AA's MD80 fleet used to (when I flew 'em) require a "max thrust check" takeoff at least once every 10 takeoffs. This was an engine warranty requirement. All other AA aircraft I've flown had significant automatic monitoring (most are "real-time" via ACARS) of all engine parameters thereby negating any checks based upon cycles or hours. When something starts to show signs of inefficiency, the plane is routed for a more detailed check by maintenance folks. The only exception to this was the MD90, but then again, we did max thrust takeoffs 4-6 times per day.  Big thumbs up

*NO CARRIER* -- A Naval Aviator's worst nightmare!
User currently offlineB747skipper From , joined Dec 1969, posts, RR:
Reply 6, posted (12 years 8 months 1 day 12 hours ago) and read 6485 times:

This airline policy, and Pratt & Whitney recommendation...
Full thrust takeoff, either every 10 days, or 10 take offs... whichever comes first...
(s) Skipper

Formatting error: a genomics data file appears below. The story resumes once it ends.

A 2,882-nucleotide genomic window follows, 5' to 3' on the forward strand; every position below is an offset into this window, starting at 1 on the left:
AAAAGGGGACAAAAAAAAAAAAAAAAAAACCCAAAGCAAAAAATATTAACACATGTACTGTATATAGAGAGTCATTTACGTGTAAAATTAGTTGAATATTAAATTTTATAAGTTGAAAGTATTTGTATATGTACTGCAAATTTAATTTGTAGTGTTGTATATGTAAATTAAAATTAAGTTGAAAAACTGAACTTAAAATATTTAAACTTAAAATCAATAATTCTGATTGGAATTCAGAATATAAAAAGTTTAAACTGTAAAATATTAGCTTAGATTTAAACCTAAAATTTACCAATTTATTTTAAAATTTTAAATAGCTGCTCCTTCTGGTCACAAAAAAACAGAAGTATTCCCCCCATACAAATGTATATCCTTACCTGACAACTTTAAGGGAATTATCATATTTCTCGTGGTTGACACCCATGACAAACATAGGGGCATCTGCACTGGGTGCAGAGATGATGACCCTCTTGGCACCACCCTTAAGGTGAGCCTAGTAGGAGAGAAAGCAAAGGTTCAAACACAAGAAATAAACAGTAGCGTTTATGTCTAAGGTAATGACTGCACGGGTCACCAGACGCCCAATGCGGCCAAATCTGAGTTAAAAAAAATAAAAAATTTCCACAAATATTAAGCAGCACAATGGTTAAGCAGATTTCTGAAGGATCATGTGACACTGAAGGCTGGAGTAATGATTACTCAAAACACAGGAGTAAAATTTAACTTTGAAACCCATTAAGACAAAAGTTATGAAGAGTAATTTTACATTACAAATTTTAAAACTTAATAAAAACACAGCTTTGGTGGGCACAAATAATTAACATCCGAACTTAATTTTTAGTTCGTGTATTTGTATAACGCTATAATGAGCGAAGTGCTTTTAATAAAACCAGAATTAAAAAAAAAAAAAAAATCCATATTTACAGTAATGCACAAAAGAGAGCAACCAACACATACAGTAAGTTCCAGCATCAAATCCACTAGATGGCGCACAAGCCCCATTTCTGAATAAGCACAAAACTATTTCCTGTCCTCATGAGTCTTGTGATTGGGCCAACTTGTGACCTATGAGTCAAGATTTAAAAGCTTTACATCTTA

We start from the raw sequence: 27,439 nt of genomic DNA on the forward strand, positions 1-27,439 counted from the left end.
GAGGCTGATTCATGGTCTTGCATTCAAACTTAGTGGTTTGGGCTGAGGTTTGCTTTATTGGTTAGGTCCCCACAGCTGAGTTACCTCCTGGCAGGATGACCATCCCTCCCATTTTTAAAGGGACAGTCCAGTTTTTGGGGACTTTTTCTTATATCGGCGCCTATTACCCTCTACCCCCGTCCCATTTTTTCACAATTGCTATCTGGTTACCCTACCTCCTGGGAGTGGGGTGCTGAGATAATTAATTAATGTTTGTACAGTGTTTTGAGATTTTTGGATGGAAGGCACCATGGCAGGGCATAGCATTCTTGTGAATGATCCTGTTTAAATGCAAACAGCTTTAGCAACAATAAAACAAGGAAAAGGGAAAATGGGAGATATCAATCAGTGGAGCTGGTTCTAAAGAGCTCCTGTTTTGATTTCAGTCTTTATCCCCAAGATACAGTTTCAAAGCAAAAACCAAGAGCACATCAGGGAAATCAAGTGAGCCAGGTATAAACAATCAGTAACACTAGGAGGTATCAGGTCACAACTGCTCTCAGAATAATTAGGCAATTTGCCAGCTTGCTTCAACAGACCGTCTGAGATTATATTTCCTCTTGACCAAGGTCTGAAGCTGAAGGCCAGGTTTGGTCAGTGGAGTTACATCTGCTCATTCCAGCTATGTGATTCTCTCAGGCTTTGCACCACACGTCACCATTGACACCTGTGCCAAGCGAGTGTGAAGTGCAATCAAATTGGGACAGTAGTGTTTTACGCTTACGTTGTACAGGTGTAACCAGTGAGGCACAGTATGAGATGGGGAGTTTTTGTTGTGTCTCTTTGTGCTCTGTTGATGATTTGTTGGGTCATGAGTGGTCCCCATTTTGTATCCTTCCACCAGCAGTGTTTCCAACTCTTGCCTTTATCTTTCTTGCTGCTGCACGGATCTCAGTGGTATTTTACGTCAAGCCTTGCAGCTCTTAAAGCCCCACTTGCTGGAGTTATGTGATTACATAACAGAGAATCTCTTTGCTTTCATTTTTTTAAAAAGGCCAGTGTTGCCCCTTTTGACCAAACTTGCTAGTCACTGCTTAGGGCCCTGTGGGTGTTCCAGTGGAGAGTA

User currently offlineConcorde1518 From United States of America, joined May 2001, 746 posts, RR: 0
Reply 7, posted (12 years 8 months 1 day 12 hours ago) and read 6481 times:

What is a max thrust takeoff? Is it just where the takeoff power is not derated, or do you literally put the throttles all the way forward, making the N1, N2, etc.. lights come on?


User currently offlineJsuen From United States of America, joined Aug 2001, 211 posts, RR: 0
Reply 8, posted (12 years 8 months 1 day 7 hours ago) and read 6452 times:

The requirement is 30 days / 150 takeoffs for US Air.

User currently offlineB747skipper From , joined Dec 1969, posts, RR:
Reply 9, posted (12 years 8 months 1 day 5 hours ago) and read 6458 times:

Dear Jsuen -
Full power is a number derived from charts, based on temperatures or pressure which give you an EPR and/or N1 value to be set for takeoff, to see if the engine is capable of producing its rated thrust... Some engines occasionally might fail to reach that value, and if "reduced power" was constantly used, nobody would be aware of it... On our 747s with have an FFRATS sustem, (Full Flight Regime Auto Throttle System) which we engage at 80 kts or so on takeoff roll, the FFRATS selects the maximum trust applicable however we do verify that number prior to flight